Saturday, January 25, 2014
It’s always fun to try to do as the locals do when you travel. Last year, Craig and Dad attended the Tomato Festival in Niland, and when we found out that Calipatria, just a little further down the road, had a Cirtus Festival, folks were anxious to go. The flier said that there would be agricultural displays, seasonal fruit displays, food booths, live music, a bazaar shop, and a beer garden. We were ready. Calipatria is also home to the BEST DONUTS IN THE WORLD, so it seemed like a win-win situation. We loaded up, minus Wiley, who we felt would get too hot in the car. So, much to his dismay; we left him, at home, in the Hag.
The 2nd Annual Citrus Festival, “celebrating citrus and agriculture in our community,” might have been the victim of an over zealous advertising campaign. Things were slated to begin at noon; we arrived around 1:00, and nothing much was happening. We paid our $1.00 admission, got a “C” for citrus written on our hands in orange marker, and walked through the entrance gate. The festival was held at the airport, which appeared to have been defunct for quite some time. In this area, it just means that it was held in a field, which means a dirt (dusty) open space. No matter to any of that.
We walked around the area checking out the food booths, as that was pretty much the extent of the displays, and discussed what we were thinking about eating. Actually, Craig and I had that discussion. The “sirens” of the kettle corn booth mesmerized Dad. This is really one of his favorite foods. He made it known that he had NO intention of eating ANYTHING from the booths. I told him that Craig and I were going to eat here and that I would make him a half a cheese sandwich on rye toast when we got back to the Hag. He agreed, and happily sprinted off to the kettle corn booth to purchase his “lunch.”
These very local food vendors had EVERYTHING in the way of Mexican food. We skipped the Menudo, (I can’t do that – ever) and went for the machaca (shredded, seasoned beef) tacos and horchata. Craig had a fish taco, and it was all really good. My father, who is always skeptical about these things, watched us eat our local fare, and said, “Well, do you think you’ll be able to make it home?” (This means: without an emergency bathroom stop?) (we did) It was unfortunate that there were no seasonal fruit displays, no agricultural displays, no bazaar shop, and we were MUCH too early for the live music and beer garden. I think the party actually started sometime after 5:00pm, when folks got off work, and the sun went down. It was fun, and I adamantly believe that these community celebrations are so important for small towns. Anything that gets people together to celebrate what makes them a “family,” in the largest sense of the word, is a GREAT thing. So, Calipatria, if this festival has a 3rd year go at it, and we do the same, we’ll be back, and I’ll happily wait the 20 minutes for the tamales to come up to temperature!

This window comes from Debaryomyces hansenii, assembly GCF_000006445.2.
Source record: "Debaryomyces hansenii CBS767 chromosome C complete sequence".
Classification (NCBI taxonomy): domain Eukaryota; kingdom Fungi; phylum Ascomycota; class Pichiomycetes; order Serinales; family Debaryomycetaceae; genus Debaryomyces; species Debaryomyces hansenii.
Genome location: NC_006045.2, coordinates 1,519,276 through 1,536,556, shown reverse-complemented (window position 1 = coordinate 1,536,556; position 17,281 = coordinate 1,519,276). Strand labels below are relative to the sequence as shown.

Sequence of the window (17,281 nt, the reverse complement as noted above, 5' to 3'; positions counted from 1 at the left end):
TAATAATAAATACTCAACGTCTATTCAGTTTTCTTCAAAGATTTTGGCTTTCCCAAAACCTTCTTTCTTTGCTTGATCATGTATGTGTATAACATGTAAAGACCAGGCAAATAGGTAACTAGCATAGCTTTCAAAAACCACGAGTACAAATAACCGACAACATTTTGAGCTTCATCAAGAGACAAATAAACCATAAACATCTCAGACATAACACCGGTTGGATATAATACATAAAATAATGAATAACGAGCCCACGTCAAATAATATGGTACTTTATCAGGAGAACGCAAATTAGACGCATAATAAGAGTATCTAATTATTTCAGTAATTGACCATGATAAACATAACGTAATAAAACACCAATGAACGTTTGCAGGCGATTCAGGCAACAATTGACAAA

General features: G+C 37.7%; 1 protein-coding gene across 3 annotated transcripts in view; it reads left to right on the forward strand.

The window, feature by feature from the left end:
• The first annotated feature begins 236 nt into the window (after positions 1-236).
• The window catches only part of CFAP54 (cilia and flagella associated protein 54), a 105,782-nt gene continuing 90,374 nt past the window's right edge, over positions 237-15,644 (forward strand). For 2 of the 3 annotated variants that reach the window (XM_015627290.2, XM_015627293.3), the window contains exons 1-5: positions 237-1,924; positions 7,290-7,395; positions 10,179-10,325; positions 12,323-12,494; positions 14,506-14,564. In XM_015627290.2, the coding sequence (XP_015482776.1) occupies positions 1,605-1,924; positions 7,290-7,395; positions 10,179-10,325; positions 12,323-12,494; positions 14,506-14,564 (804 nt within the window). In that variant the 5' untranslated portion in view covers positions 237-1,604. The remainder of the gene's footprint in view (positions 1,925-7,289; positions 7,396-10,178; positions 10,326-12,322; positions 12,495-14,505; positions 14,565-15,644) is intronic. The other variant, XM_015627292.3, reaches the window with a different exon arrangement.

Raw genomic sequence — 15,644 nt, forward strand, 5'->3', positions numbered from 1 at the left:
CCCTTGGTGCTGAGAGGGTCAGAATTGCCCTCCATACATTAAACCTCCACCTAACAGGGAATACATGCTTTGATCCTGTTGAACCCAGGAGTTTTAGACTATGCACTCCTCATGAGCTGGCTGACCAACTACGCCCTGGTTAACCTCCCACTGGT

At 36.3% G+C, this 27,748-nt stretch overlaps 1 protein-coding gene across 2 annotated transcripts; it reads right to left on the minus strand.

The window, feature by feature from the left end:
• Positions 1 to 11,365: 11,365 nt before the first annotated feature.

We left the event and stopped at the local market to buy some milk. It was a small little store with a large supply of beer and pop and a smaller supply of everything else.
I did notice that they sold my all-time favorite, the “Choco-Taco,” and Dad’s favorite, the “Drumstick.” So, I got one of each and a “Toll-House Cookie Sandwich” for Craig, and the daisies were a happy bunch, munching ice cream in the Jeep.
We then drove 2 bolocks down the street and made a stop at the beloved Donut Shop. I bought 2-dozen donut holes. I froze most of them. Really, I did. So, I am hoping that my heart and cardiologist will forgive me for my increasingly poor choices in food.
Highlight of the day: Real. Mexican. Food.